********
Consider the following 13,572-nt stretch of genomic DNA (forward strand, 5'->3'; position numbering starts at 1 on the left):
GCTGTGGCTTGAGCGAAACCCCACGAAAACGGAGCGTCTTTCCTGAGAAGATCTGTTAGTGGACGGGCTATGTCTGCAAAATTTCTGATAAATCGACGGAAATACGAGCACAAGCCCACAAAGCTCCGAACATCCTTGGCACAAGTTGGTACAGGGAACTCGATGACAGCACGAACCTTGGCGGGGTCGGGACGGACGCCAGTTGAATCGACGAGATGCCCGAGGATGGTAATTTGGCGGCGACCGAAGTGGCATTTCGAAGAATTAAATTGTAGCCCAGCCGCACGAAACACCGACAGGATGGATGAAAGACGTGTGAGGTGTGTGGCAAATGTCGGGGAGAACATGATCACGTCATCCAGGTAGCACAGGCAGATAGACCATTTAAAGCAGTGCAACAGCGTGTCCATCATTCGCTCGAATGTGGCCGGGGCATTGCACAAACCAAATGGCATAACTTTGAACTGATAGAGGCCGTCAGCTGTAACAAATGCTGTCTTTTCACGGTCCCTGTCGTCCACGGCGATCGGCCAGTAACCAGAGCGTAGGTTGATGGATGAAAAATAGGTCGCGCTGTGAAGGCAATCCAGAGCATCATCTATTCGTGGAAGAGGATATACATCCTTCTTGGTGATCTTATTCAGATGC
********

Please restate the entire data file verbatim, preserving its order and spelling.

Consider the following 13,572-nt stretch of genomic DNA (forward strand, 5'->3'; position numbering starts at 1 on the left):
GCTGTGGCTTGAGCGAAACCCCACGAAAACGGAGCGTCTTTCCTGAGAAGATCTGTTAGTGGACGGGCTATGTCTGCAAAATTTCTGATAAATCGACGGAAATACGAGCACAAGCCCACAAAGCTCCGAACATCCTTGGCACAAGTTGGTACAGGGAACTCGATGACAGCACGAACCTTGGCGGGGTCGGGACGGACGCCAGTTGAATCGACGAGATGCCCGAGGATGGTAATTTGGCGGCGACCGAAGTGGCATTTCGAAGAATTAAATTGTAGCCCAGCCGCACGAAACACCGACAGGATGGATGAAAGACGTGTGAGGTGTGTGGCAAATGTCGGGGAGAACATGATCACGTCATCCAGGTAGCACAGGCAGATAGACCATTTAAAGCAGTGCAACAGCGTGTCCATCATTCGCTCGAATGTGGCCGGGGCATTGCACAAACCAAATGGCATAACTTTGAACTGATAGAGGCCGTCAGCTGTAACAAATGCTGTCTTTTCACGGTCCCTGTCGTCCACGGCGATCGGCCAGTAACCAGAGCGTAGGTTGATGGATGAAAAATAGGTCGCGCTGTGAAGGCAATCCAGAGCATCATCTATTCGTGGAAGAGGATATACATCCTTCTTGGTGATCTTATTCAGATGC